[IMGCAP(1)]Reprinted with permission from Next-Level Accountants: Your guide to growing a firm of trusted advisors.
How can a CPA firm differentiate itself?
Is it by having lots of expertise? No, many firms have expertise in accounting matters.
Is it by the years of experience of their partners and staff? No, many firms have people with decades of experience.
Is it by providing quality accounting and tax work? No, lots of firms provide accounting and tax work that satisfies their clients.
CPA firms routinely struggle to describe how they legitimately stand out from competitors, according to Marc Rosenberg, CPA, a nationally recognized consultant on CPA firm management and partner issues and a perennial pick for Accounting Today’s list of the Top 100 Most Influential People in Accounting.
But the answer to differentiation is actually straightforward, he says.
“The real successful model of a CPA firm is one that’s proactive, that can satisfy the client’s needs—maybe in ways that they don’t know,” says Rosenberg, who is also founder of The Rosenberg Survey, an annual survey of midsize CPA firm performance statistics. “Accounting is all about people—listening and providing and being with your clients and inspiring and mentoring your staff to figure out what clients want and delivering it—and then some. Accounting is just a tool to get to what clients really need: advice on all affairs directly and indirectly related to financial.”
Rosenberg says that many firms buy into the idea of accountants being proactive advisors; many construct strategic plans to develop such a firm, but they fall short on execution. “They might devote part of a retreat to it once a year. They might even come up with a document, but they don’t have a clue how to implement it.”
Other firms may say, “We partners all got together and decided this is what we want: to be trusted advisors to our clients.” But as long as each partner is individually left to determine to what degree he or she will be a trusted advisor and how to become one, that strategy goes nowhere, Rosenberg says.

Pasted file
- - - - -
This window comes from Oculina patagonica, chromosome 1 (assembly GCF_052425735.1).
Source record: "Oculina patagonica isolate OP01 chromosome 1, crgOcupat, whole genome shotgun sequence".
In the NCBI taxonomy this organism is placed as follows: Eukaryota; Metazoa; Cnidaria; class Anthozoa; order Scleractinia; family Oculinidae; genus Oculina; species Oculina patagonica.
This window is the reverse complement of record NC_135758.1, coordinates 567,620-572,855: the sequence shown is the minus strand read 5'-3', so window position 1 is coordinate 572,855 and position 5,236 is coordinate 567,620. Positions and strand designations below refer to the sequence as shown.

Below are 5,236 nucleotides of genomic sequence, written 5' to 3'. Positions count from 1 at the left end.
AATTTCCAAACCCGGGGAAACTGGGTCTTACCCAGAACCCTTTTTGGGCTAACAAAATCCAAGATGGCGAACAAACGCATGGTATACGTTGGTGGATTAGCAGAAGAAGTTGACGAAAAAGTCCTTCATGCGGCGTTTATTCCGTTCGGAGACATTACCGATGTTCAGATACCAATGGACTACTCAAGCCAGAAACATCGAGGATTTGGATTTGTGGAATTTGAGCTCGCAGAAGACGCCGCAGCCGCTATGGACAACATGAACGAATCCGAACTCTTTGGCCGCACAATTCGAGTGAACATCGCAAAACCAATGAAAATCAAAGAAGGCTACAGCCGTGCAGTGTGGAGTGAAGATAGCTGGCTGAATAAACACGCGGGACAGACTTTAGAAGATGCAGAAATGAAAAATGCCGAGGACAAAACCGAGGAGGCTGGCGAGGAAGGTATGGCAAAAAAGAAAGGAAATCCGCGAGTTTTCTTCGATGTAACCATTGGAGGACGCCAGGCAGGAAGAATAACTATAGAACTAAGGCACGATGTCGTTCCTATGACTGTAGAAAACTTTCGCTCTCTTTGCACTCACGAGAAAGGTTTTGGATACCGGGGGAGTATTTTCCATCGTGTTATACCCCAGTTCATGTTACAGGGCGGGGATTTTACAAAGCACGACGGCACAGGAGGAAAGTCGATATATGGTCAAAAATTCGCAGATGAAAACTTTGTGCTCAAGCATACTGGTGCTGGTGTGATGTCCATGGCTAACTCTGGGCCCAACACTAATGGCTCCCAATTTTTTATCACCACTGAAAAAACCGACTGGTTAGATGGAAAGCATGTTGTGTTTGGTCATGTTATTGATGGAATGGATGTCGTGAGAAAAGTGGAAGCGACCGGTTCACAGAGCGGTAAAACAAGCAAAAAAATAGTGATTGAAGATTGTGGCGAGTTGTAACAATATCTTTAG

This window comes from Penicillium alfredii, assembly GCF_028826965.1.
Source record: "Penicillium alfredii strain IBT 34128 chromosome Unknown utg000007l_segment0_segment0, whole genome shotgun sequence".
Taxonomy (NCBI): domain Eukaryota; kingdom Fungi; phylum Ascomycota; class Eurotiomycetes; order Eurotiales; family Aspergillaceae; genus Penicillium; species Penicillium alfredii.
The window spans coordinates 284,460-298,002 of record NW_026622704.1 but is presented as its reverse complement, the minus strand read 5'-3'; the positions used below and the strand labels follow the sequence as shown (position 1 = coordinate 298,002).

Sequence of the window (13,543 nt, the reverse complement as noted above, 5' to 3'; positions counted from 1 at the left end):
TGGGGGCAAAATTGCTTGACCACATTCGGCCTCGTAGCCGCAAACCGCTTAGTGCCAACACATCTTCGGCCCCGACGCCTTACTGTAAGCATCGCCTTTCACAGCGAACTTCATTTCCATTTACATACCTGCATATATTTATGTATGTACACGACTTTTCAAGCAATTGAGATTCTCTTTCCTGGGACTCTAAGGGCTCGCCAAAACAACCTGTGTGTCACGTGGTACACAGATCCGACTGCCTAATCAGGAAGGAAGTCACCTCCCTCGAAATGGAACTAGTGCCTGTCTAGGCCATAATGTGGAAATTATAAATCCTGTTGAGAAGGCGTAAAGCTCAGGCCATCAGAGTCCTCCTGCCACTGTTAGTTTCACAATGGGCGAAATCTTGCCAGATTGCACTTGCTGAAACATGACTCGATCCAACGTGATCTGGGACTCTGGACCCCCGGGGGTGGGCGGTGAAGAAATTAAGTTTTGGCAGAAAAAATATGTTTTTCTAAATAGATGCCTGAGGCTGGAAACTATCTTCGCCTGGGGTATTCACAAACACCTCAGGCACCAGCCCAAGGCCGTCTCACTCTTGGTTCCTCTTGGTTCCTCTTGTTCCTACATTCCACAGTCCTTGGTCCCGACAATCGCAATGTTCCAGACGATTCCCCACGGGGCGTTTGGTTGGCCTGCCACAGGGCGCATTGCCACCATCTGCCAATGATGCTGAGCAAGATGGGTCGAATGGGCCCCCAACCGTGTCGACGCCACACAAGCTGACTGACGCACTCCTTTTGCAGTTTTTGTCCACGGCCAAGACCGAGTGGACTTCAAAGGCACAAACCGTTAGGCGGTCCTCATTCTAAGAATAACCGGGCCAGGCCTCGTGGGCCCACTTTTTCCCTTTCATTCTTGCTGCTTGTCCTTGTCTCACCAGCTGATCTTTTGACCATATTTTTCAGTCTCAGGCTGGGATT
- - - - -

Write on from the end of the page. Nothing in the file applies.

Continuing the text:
Rosenberg says there are three requirements to moving beyond the strategic plan and actually becoming a firm of trusted advisors: discipline, accountability and management.
Discipline: When each partner averages 1,100 to 1,500 billable hours per year securing clients, meeting with clients, getting the clients’ work done and overseeing work being done for clients, they find little time to actually manage their firms and nurture the staff. But Rosenberg says active management is critical to developing a firm of trusted advisors. Delegating duties to others and sticking with the delegation requires discipline. “Well-managed firms hate to see their partners doing work that could be done by a staff person,” he says. “Walking the talk is the magic answer. You know that’s the right answer, but what are you doing to make it happen?”
Discipline is also required to develop leaders through mentoring programs to ensure that staff rise to become partners and ultimately become ready and capable of taking over the clients of older partners as they get close to retirement. Rosenberg points out that failing to do this is part of what has caused the recent merger frenzy in the accounting industry. “The vast majority of the firms that are merging up into bigger firms do so because over a period of many years, they were unable to develop staff into partners to succeed them and are thus unable to keep the firm going,” he says. “Eighty percent of all CPA firms fail to reach the second generation, and we’re not just talking about sole practitioners.”